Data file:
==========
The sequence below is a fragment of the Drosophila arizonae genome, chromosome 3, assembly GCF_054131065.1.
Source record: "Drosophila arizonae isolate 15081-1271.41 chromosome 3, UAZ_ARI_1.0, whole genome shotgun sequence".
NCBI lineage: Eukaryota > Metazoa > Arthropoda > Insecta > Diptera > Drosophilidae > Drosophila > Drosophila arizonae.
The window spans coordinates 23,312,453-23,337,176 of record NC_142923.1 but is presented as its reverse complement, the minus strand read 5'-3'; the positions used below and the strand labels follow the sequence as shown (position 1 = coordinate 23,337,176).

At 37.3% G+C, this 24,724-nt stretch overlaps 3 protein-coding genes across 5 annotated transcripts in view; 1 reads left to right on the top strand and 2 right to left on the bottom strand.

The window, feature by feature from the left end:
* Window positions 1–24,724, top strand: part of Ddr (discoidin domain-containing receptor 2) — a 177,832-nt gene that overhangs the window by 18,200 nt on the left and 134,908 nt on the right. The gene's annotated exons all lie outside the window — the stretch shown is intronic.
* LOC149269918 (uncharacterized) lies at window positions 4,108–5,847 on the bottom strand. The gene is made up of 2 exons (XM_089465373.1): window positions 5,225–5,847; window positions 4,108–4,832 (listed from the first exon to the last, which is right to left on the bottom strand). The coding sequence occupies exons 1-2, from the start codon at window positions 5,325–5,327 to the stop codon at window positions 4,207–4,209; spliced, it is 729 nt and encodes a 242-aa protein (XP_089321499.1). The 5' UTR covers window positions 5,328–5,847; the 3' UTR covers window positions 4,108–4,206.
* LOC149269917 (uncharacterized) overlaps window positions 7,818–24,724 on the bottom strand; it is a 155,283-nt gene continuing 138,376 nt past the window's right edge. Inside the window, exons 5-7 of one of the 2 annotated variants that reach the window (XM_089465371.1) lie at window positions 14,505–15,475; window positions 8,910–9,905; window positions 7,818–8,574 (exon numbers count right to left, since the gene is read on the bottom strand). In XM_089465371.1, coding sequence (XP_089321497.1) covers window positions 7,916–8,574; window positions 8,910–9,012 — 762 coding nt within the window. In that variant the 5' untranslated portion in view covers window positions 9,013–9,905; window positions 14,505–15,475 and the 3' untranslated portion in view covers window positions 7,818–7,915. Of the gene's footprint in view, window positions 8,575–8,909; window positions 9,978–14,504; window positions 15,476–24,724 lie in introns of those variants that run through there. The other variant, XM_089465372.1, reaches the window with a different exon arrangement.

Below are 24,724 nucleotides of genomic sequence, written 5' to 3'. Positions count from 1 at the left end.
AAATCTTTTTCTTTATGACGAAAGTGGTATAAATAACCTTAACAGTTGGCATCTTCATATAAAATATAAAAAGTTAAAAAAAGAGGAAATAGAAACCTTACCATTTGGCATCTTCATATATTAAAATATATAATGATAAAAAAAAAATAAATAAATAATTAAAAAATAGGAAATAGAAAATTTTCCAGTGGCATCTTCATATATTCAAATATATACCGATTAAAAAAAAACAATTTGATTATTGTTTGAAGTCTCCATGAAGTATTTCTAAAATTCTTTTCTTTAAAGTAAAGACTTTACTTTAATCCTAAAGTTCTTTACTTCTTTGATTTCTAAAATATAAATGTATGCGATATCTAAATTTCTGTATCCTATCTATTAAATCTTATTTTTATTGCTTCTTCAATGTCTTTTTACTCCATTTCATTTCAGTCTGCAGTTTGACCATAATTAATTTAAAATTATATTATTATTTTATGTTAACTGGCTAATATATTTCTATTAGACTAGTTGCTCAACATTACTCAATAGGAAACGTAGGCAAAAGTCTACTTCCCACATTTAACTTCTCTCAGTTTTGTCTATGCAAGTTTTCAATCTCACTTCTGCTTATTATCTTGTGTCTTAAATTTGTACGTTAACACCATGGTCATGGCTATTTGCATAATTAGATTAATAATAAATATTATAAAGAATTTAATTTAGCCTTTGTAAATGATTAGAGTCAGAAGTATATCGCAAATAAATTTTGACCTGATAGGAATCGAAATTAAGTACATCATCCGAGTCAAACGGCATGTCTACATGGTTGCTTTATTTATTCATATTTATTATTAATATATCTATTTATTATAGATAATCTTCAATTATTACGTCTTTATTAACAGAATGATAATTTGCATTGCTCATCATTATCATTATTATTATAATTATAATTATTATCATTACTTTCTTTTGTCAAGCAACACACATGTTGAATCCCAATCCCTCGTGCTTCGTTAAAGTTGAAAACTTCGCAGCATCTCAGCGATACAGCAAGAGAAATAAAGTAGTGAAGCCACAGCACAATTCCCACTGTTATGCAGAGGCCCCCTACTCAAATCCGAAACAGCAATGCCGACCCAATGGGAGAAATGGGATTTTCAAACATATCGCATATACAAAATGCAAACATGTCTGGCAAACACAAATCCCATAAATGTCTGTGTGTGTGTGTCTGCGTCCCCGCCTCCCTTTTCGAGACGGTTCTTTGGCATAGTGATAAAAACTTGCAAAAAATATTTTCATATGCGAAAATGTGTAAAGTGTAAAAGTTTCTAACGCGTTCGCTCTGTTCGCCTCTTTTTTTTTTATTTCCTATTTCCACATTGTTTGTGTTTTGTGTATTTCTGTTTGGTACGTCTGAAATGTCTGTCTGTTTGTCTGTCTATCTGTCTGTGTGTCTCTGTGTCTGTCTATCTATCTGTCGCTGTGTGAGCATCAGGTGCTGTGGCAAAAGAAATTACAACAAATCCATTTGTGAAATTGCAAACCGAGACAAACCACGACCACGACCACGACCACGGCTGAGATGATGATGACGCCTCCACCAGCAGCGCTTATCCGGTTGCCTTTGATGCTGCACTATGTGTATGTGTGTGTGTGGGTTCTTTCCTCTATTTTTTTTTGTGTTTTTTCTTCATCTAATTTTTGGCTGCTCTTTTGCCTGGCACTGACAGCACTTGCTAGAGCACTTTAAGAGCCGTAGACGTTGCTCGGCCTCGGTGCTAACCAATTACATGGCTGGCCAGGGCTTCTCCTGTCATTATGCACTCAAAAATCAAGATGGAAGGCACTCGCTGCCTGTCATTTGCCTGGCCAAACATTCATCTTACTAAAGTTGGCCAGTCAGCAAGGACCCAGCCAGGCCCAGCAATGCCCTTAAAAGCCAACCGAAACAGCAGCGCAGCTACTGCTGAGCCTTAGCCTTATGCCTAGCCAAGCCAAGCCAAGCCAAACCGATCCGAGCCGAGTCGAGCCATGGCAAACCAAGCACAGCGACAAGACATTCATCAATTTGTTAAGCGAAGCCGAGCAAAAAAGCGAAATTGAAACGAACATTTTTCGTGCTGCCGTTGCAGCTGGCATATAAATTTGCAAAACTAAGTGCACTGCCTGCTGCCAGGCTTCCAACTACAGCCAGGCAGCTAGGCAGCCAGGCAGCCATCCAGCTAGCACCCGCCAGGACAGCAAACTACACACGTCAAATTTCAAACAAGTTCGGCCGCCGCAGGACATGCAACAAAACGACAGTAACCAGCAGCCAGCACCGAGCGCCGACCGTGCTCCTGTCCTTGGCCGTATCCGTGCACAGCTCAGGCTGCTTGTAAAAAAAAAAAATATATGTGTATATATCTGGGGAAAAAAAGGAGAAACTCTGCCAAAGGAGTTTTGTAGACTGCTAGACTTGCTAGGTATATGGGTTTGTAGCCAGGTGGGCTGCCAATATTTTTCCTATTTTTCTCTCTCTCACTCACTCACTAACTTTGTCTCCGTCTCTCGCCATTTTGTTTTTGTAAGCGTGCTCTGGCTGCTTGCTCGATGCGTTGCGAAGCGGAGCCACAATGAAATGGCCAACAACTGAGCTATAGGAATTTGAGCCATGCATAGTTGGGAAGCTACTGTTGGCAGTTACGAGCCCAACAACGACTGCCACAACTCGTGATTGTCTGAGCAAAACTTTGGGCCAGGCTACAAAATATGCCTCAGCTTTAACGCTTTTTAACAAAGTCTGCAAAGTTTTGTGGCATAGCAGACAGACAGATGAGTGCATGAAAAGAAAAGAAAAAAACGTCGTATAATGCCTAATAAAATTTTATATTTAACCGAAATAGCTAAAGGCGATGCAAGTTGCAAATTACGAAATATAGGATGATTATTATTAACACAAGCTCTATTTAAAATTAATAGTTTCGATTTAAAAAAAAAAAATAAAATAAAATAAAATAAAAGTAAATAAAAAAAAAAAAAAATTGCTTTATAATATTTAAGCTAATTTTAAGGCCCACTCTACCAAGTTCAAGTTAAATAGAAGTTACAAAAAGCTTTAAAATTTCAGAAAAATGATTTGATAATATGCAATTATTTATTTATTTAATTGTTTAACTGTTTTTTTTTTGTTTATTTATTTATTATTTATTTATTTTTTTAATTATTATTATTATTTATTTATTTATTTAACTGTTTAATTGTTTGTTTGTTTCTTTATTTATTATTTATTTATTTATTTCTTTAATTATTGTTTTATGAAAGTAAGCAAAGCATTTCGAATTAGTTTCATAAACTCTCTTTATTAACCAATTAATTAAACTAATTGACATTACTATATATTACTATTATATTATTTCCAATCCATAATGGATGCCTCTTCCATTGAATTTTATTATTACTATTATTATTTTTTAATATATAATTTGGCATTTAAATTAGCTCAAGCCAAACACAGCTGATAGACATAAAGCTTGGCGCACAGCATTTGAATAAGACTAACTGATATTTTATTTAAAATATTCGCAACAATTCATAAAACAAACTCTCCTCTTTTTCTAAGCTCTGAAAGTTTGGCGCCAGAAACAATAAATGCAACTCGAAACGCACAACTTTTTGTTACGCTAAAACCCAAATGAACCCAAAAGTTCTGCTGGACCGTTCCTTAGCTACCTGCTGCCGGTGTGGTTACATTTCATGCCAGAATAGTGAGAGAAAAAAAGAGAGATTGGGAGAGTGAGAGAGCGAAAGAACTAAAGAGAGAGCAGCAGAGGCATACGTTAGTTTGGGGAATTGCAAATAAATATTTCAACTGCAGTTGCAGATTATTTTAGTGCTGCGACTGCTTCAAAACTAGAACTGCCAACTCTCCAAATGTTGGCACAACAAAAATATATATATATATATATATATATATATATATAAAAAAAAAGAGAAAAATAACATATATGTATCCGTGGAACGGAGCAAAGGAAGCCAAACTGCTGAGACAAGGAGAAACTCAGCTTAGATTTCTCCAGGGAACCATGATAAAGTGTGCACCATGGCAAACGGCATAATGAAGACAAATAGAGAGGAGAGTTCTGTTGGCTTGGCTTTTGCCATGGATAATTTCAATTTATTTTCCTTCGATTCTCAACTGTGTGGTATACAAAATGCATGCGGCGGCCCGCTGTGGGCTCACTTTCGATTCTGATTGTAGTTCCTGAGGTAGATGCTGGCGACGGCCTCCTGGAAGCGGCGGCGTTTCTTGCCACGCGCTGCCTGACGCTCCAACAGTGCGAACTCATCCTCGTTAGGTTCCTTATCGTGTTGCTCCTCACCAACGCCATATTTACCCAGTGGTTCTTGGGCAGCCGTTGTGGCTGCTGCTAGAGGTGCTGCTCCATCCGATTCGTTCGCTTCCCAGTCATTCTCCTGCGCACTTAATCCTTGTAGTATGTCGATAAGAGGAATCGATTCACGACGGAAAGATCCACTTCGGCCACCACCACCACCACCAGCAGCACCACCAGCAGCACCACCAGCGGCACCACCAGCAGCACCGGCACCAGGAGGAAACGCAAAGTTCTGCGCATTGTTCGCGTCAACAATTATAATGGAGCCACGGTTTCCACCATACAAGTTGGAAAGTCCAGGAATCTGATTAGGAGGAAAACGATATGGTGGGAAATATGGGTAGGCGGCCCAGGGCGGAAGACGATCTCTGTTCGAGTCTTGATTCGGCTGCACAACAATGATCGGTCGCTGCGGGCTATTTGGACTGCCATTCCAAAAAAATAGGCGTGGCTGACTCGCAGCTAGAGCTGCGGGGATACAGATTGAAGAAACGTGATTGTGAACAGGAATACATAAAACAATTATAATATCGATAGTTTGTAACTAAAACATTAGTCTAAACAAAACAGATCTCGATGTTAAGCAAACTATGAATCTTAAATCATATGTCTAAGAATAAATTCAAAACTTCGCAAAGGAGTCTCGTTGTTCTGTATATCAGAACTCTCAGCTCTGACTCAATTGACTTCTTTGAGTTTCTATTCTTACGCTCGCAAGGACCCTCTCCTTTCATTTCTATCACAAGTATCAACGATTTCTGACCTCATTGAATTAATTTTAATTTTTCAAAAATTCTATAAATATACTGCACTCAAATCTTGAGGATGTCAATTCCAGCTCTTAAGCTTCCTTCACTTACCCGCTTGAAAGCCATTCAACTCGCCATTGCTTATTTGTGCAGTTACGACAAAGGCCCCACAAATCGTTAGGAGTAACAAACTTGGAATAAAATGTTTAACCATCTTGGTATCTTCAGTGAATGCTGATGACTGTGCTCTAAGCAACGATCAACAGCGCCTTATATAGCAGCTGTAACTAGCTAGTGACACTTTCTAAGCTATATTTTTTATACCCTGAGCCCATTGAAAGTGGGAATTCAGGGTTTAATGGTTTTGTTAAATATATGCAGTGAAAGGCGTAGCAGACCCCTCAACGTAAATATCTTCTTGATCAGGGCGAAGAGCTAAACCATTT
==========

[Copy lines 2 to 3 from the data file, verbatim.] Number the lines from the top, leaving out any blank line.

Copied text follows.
Source record: "Drosophila arizonae isolate 15081-1271.41 chromosome 3, UAZ_ARI_1.0, whole genome shotgun sequence".
NCBI lineage: Eukaryota > Metazoa > Arthropoda > Insecta > Diptera > Drosophilidae > Drosophila > Drosophila arizonae.